- Psychosis: Marijuana usage has been linked to anxiety, paranoia, and other psychotic symptoms like hallucinations and delusions in some people. When high potency products, such as high THC extracts or concentrates like BHO, are used on a daily basis, the risk of psychotic responses may be increased. 2,6
- Marijuana is a highly addictive substance. The drug, like many other misused substances, is linked to physiological dependency and withdrawal, as well as the development of problematic patterns of use that are typical in substance use disorders. THC concentrations in drugs like butane hash oil are high, which may increase the risk of addiction. 2,11
What is a honey oil explosion?
According to the US Drug Enforcement Administration, honey oil is a marijuana concentrate created by extracting THC from marijuana.
Because butane, which is used to extract THC from marijuana, is highly flammable and can be ignited by a little spark or static electricity, these labs are at risk of exploding. Tetrahydrocannabinol (THC) is the psychoactive element in marijuana.
Anyone with information about the event is urged to call the police department at 626-574-5151 and ask to speak with detectives about case number 22-0117.
Butane and the body
Butane is a central nervous system depressant that affects physical performance by slowing down brain activity.
as well as mental responses When butane fumes are inhaled, they quickly pass through the lungs and into the bloodstream.
bloodstream. Because the compounds are soluble in body fat and move quickly to the brain and organs, they have a short half-life.
immediately have an effect Despite the fact that the first high only lasts a few minutes, the consequences can last for hours.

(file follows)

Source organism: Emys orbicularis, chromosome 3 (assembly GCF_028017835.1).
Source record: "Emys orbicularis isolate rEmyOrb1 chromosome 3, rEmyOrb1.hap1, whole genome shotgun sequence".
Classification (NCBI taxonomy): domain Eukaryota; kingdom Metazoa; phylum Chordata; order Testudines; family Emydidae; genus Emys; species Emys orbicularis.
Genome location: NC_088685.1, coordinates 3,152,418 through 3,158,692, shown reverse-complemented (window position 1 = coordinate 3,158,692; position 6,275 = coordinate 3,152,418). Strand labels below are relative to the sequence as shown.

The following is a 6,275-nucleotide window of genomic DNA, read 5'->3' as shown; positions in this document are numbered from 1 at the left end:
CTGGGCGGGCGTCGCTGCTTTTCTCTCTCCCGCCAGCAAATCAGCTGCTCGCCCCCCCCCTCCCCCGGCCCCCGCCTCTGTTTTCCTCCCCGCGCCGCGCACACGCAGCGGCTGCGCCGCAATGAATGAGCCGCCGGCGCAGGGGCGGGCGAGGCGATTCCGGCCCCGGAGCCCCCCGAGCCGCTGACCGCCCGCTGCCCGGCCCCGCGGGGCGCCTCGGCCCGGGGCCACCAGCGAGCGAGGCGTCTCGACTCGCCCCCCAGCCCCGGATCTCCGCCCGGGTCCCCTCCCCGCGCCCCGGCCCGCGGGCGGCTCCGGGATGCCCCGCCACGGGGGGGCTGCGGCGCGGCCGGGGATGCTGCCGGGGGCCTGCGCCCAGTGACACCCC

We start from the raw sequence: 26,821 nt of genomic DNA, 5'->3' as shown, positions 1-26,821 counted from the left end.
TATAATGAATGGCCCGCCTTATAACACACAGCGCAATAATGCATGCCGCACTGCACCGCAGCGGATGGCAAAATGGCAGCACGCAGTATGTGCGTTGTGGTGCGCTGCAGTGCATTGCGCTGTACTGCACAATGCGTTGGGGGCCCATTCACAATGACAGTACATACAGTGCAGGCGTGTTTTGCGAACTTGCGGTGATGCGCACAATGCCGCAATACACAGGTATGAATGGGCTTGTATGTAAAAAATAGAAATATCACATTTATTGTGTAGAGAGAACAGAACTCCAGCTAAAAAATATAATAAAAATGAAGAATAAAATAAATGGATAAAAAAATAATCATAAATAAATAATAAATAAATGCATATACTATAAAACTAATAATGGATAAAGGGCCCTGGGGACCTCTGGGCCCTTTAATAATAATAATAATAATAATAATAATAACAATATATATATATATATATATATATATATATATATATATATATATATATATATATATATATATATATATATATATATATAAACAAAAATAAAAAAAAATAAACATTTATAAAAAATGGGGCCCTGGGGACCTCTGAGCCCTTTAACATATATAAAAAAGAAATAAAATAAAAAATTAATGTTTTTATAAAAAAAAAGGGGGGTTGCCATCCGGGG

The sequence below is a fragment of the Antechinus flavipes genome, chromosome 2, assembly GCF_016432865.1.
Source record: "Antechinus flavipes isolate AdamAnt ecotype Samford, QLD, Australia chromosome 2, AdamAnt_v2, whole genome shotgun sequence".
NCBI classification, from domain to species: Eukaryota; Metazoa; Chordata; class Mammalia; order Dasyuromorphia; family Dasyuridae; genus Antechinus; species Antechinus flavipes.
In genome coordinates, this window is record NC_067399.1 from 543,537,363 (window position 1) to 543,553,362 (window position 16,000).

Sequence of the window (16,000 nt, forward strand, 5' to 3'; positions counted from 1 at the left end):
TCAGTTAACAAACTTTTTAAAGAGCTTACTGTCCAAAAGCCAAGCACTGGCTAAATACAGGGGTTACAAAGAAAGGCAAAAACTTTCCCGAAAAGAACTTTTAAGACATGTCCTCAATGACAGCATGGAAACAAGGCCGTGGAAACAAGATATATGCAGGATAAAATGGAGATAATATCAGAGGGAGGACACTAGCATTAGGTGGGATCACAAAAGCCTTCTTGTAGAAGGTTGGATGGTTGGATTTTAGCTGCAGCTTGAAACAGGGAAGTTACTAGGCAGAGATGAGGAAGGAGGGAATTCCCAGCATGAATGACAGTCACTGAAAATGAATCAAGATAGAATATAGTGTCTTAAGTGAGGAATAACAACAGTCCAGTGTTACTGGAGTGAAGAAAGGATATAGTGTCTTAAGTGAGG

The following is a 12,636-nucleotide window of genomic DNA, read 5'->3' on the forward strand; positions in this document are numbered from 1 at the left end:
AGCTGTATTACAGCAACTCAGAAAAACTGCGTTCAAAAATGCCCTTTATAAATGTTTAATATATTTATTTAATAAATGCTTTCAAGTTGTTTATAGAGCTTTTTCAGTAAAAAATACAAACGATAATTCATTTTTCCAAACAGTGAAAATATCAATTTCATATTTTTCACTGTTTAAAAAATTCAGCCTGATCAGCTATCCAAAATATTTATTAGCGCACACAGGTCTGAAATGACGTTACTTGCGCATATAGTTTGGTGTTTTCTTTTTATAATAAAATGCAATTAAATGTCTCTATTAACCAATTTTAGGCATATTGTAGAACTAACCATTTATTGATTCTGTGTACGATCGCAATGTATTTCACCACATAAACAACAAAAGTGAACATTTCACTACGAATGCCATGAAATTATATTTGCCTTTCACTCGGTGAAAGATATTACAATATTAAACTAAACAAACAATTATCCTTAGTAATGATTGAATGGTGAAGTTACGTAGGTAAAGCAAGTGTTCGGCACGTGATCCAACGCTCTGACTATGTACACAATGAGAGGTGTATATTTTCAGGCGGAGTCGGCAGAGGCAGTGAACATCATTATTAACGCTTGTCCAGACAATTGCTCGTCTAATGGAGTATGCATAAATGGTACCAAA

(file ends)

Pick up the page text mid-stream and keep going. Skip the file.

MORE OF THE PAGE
Because it’s difficult to know how much butane a user is taking, the effects can vary.
individuals. Users report the early effects as a ‘drunk-like drunkenness’ and a ‘high’.
Psychological dependence is more common than physical dependence. Physical withdrawal, on the other hand, has been documented.
among some of the users Butane tolerance can develop quickly, necessitating the use of more of the chemical.
to achieve the same result Butane addiction and withdrawal symptoms are possible in long-term users.
If they don’t utilize it on a regular basis, it can cause a hangover. Withdrawal symptoms can last for several days.
Sudden Sniffing Death Syndrome
Sudden Sniffing Death Syndrome (SSDS) is a heart disease characterized by ‘cardiac arrhythmia.’
When the heart begins to beat erratically. SSDS is to blame for the majority of butane-related deaths. If the individual
After breathing butane, if the person becomes agitated, frightened, or engages in any abrupt physical action, the heart may stop beating.
Individuals who use butane should receive the same support as those who use stimulants. Motivational Interviewing is a technique used to help people achieve their goals.
Solution-oriented This group responds well to brief therapy and cognitive behavioral therapy. Psychosocial
Key workers or counsellors should provide assistance. Butane users often do well in stimulating situations.
Harm reduction information
It’s best not to inhale butane, but if you must, keep the following in mind:
- Sleeping with a canister against your nose or a blanket over your head is not a good idea.
- Place a piece of gauze on top of the nozzle to guarantee that the liquefied gas hits the fabric rather than the back of the throat if the can is titled.
What should you do in an emergency if someone is unconscious?
- Make sure the immediate area around the person is free of dangerous materials, such as volatile liquids.
- Check for breathing and see whether the person responds to light shaking or loud speech.
- If the person is still breathing, place them in the recovery position and elevate their chin to keep their airway open.
What are the side effects of butane?
- Because butane is highly flammable, it poses a significant risk of burns or explosions, especially for smokers.
- Slurred speech and slower reactions have been reported by some butane users, but these effects do not persist if the drug is stopped. Others believe that butane usage is to blame for long-term physical and mental health problems.
- Choking, suffocation, asphyxiation, or a type of heart failure known as’sudden sniffing death syndrome’ are all causes of death (SSDS).